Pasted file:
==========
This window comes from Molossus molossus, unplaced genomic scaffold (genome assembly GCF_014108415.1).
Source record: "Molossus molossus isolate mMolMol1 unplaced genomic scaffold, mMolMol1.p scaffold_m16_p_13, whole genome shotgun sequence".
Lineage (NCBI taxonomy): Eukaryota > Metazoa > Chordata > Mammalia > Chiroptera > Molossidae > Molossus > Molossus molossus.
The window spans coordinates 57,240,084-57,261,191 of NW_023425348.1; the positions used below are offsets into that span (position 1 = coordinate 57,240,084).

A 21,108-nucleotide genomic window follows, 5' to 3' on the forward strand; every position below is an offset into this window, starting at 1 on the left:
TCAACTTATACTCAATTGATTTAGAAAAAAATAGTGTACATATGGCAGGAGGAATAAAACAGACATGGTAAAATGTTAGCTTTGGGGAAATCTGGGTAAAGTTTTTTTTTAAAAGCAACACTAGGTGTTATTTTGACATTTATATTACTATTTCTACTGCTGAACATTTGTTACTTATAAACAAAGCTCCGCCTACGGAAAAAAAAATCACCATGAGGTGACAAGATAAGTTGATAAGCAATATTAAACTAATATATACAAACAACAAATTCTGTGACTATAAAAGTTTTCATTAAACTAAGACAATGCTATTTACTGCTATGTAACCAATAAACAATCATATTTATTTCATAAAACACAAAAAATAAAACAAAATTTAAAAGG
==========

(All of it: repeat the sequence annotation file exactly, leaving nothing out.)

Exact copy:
This window comes from Molossus molossus, unplaced genomic scaffold (genome assembly GCF_014108415.1).
Source record: "Molossus molossus isolate mMolMol1 unplaced genomic scaffold, mMolMol1.p scaffold_m16_p_13, whole genome shotgun sequence".
Lineage (NCBI taxonomy): Eukaryota > Metazoa > Chordata > Mammalia > Chiroptera > Molossidae > Molossus > Molossus molossus.
The window spans coordinates 57,240,084-57,261,191 of NW_023425348.1; the positions used below are offsets into that span (position 1 = coordinate 57,240,084).

A 21,108-nucleotide genomic window follows, 5' to 3' on the forward strand; every position below is an offset into this window, starting at 1 on the left:
TCAACTTATACTCAATTGATTTAGAAAAAAATAGTGTACATATGGCAGGAGGAATAAAACAGACATGGTAAAATGTTAGCTTTGGGGAAATCTGGGTAAAGTTTTTTTTTAAAAGCAACACTAGGTGTTATTTTGACATTTATATTACTATTTCTACTGCTGAACATTTGTTACTTATAAACAAAGCTCCGCCTACGGAAAAAAAAATCACCATGAGGTGACAAGATAAGTTGATAAGCAATATTAAACTAATATATACAAACAACAAATTCTGTGACTATAAAAGTTTTCATTAAACTAAGACAATGCTATTTACTGCTATGTAACCAATAAACAATCATATTTATTTCATAAAACACAAAAAATAAAACAAAATTTAAAAGG